Webb’s Alf Museum has honored Dr. Julie Meachen, a vertebrate paleontologist who meshes K-12 outreach with groundbreaking research into Natural Trap Cave in northern Wyoming, with the Raymond M. Alf Award for Excellence in Paleontological Research and Education.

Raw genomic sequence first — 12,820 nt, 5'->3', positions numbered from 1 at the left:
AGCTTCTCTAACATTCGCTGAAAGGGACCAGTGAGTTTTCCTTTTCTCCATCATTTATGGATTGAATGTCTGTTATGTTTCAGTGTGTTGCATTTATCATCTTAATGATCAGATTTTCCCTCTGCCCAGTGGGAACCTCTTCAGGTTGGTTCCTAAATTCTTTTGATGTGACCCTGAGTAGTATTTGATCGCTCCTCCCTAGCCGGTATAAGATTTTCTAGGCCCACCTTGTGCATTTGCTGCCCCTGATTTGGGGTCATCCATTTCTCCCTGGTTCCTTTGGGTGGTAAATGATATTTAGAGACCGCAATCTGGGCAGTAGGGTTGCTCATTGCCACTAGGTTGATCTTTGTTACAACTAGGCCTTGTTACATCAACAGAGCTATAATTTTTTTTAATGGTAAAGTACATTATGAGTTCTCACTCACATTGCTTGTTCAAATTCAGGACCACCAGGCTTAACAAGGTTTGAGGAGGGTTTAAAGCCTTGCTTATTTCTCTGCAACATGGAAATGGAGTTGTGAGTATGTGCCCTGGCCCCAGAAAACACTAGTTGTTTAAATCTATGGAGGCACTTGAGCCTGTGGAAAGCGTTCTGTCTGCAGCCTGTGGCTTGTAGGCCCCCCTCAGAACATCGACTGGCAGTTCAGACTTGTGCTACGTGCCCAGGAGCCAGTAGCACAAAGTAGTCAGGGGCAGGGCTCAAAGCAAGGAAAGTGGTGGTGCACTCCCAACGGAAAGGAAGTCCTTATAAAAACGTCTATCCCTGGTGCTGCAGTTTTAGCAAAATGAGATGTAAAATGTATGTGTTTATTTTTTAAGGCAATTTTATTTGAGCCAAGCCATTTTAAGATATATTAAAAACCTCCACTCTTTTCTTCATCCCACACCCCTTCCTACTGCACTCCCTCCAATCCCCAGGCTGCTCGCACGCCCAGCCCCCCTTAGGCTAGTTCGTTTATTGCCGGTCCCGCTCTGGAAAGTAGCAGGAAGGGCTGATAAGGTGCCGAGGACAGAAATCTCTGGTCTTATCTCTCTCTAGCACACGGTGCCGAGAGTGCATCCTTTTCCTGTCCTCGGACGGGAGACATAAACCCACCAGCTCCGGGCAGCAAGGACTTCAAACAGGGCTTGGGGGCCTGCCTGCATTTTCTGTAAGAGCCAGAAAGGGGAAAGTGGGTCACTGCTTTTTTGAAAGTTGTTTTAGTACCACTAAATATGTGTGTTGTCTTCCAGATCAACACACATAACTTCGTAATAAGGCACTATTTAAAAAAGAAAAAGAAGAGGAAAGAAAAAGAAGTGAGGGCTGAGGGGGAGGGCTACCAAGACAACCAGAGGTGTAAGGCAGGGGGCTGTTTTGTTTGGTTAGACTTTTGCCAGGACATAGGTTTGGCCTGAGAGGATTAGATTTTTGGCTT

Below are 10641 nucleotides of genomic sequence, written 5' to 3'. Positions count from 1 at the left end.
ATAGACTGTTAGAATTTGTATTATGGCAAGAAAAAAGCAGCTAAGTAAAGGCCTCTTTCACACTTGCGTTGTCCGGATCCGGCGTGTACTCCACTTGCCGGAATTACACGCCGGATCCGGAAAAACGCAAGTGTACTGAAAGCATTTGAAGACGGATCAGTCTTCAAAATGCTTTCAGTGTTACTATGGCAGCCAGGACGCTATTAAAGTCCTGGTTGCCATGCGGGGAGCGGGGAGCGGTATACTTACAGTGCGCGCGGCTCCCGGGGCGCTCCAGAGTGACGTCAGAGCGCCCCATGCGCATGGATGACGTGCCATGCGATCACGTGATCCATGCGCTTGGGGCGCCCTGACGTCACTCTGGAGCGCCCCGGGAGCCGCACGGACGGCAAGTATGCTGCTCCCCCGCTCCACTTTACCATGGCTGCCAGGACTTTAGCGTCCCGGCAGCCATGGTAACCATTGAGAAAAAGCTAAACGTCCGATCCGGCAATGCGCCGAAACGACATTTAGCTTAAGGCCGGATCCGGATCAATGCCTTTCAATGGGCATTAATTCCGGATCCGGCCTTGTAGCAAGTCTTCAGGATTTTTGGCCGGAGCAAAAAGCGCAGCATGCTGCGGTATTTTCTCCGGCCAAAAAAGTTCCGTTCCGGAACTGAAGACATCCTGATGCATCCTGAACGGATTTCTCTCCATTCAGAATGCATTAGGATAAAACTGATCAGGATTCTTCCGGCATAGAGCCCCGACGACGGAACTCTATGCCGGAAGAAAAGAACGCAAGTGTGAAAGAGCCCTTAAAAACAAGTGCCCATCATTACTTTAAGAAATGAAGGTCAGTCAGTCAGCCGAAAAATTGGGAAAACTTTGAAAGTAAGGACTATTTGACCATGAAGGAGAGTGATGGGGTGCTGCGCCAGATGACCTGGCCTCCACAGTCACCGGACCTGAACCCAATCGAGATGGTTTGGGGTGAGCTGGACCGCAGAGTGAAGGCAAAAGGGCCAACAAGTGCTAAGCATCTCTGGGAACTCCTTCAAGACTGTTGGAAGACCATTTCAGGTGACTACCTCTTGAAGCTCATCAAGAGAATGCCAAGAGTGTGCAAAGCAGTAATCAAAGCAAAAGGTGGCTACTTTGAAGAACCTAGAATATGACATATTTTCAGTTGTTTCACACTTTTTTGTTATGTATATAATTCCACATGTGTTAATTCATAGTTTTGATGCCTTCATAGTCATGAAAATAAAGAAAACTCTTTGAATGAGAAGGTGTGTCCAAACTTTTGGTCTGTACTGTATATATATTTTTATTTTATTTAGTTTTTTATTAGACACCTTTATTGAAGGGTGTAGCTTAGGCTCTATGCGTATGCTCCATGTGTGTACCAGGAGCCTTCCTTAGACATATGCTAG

“Dr. Meachen’s work has transformed our view of the ice age in North America,” Alf Museum Director Dr. Andrew Farke said when announcing the award on Oct. 22 at the museum’s 29th annual Peccary Dinner. Farke praised Meachen for her work on fossilized mammals trapped in the 80-foot-deep sinkhole as well as for her work with high school students from Des Moines, Iowa. “I’m so honored and excited,” Meachen said. Meachen said her work focuses on how ice age mammals changed in response to shifts in climate and other natural factors. Her team also looks at impacts on microfauna, pollen and sediment. A publication on the effort is expected in an upcoming edition of Quaternary International. Natural Trap Cave has been snagging animals for close to 50,000 years. Meachen’s work focuses largely on animals trapped about 10,000 years ago But, beyond even the advances in knowledge directly generated by her work, Meachen emphasized the significance of the outreach program with high school students. “The importance this science education is particularly acute today with the global pandemic and the threat of climate change all around the globe,” Meachen said “These students get training that they wouldn’t normally get in a high school classroom, which makes them more scientifically literate.” Her students have gone on to pursue science, technology and engineering and math (STEM) subjects in college as well as STEM careers. Meachen is an assistant professor at Des Moines University.